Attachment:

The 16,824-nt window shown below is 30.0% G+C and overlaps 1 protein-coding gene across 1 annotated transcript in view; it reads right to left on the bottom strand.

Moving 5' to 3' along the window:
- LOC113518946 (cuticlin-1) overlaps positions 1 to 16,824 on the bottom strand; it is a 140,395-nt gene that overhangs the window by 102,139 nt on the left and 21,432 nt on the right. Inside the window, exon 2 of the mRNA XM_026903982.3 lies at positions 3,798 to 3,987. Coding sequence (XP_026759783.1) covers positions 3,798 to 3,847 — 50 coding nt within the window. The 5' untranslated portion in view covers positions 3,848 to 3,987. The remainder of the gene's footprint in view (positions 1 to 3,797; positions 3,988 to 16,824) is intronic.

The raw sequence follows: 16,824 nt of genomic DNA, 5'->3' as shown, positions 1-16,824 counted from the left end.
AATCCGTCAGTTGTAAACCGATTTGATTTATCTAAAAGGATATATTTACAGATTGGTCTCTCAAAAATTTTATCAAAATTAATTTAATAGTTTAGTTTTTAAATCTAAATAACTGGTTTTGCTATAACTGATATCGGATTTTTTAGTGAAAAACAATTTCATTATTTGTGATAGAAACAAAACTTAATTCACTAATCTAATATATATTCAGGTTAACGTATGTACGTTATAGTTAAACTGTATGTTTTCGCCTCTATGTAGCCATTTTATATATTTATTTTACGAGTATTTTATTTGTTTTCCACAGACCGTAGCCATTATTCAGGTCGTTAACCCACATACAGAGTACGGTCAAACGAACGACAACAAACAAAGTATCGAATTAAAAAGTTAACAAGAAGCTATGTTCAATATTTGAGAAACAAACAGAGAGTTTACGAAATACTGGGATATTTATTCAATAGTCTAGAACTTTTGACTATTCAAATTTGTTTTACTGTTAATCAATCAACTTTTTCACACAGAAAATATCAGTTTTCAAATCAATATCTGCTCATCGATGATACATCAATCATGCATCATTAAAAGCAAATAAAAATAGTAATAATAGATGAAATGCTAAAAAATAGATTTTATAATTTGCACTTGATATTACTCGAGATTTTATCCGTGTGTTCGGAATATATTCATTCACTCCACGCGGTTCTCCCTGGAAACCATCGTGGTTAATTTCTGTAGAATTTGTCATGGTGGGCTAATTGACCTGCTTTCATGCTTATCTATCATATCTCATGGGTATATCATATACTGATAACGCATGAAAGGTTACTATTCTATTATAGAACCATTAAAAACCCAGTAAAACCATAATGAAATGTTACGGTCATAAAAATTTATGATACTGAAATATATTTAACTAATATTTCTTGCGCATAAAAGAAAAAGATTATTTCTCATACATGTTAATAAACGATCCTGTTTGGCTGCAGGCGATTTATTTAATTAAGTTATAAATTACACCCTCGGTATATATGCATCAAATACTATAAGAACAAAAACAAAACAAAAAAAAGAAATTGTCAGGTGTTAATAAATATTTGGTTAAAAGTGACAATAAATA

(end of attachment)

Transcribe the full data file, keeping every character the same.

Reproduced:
The 16,824-nt window shown below is 30.0% G+C and overlaps 1 protein-coding gene across 1 annotated transcript in view; it reads right to left on the bottom strand.

Moving 5' to 3' along the window:
- LOC113518946 (cuticlin-1) overlaps positions 1 to 16,824 on the bottom strand; it is a 140,395-nt gene that overhangs the window by 102,139 nt on the left and 21,432 nt on the right. Inside the window, exon 2 of the mRNA XM_026903982.3 lies at positions 3,798 to 3,987. Coding sequence (XP_026759783.1) covers positions 3,798 to 3,847 — 50 coding nt within the window. The 5' untranslated portion in view covers positions 3,848 to 3,987. The remainder of the gene's footprint in view (positions 1 to 3,797; positions 3,988 to 16,824) is intronic.

The raw sequence follows: 16,824 nt of genomic DNA, 5'->3' as shown, positions 1-16,824 counted from the left end.
AATCCGTCAGTTGTAAACCGATTTGATTTATCTAAAAGGATATATTTACAGATTGGTCTCTCAAAAATTTTATCAAAATTAATTTAATAGTTTAGTTTTTAAATCTAAATAACTGGTTTTGCTATAACTGATATCGGATTTTTTAGTGAAAAACAATTTCATTATTTGTGATAGAAACAAAACTTAATTCACTAATCTAATATATATTCAGGTTAACGTATGTACGTTATAGTTAAACTGTATGTTTTCGCCTCTATGTAGCCATTTTATATATTTATTTTACGAGTATTTTATTTGTTTTCCACAGACCGTAGCCATTATTCAGGTCGTTAACCCACATACAGAGTACGGTCAAACGAACGACAACAAACAAAGTATCGAATTAAAAAGTTAACAAGAAGCTATGTTCAATATTTGAGAAACAAACAGAGAGTTTACGAAATACTGGGATATTTATTCAATAGTCTAGAACTTTTGACTATTCAAATTTGTTTTACTGTTAATCAATCAACTTTTTCACACAGAAAATATCAGTTTTCAAATCAATATCTGCTCATCGATGATACATCAATCATGCATCATTAAAAGCAAATAAAAATAGTAATAATAGATGAAATGCTAAAAAATAGATTTTATAATTTGCACTTGATATTACTCGAGATTTTATCCGTGTGTTCGGAATATATTCATTCACTCCACGCGGTTCTCCCTGGAAACCATCGTGGTTAATTTCTGTAGAATTTGTCATGGTGGGCTAATTGACCTGCTTTCATGCTTATCTATCATATCTCATGGGTATATCATATACTGATAACGCATGAAAGGTTACTATTCTATTATAGAACCATTAAAAACCCAGTAAAACCATAATGAAATGTTACGGTCATAAAAATTTATGATACTGAAATATATTTAACTAATATTTCTTGCGCATAAAAGAAAAAGATTATTTCTCATACATGTTAATAAACGATCCTGTTTGGCTGCAGGCGATTTATTTAATTAAGTTATAAATTACACCCTCGGTATATATGCATCAAATACTATAAGAACAAAAACAAAACAAAAAAAAGAAATTGTCAGGTGTTAATAAATATTTGGTTAAAAGTGACAATAAATA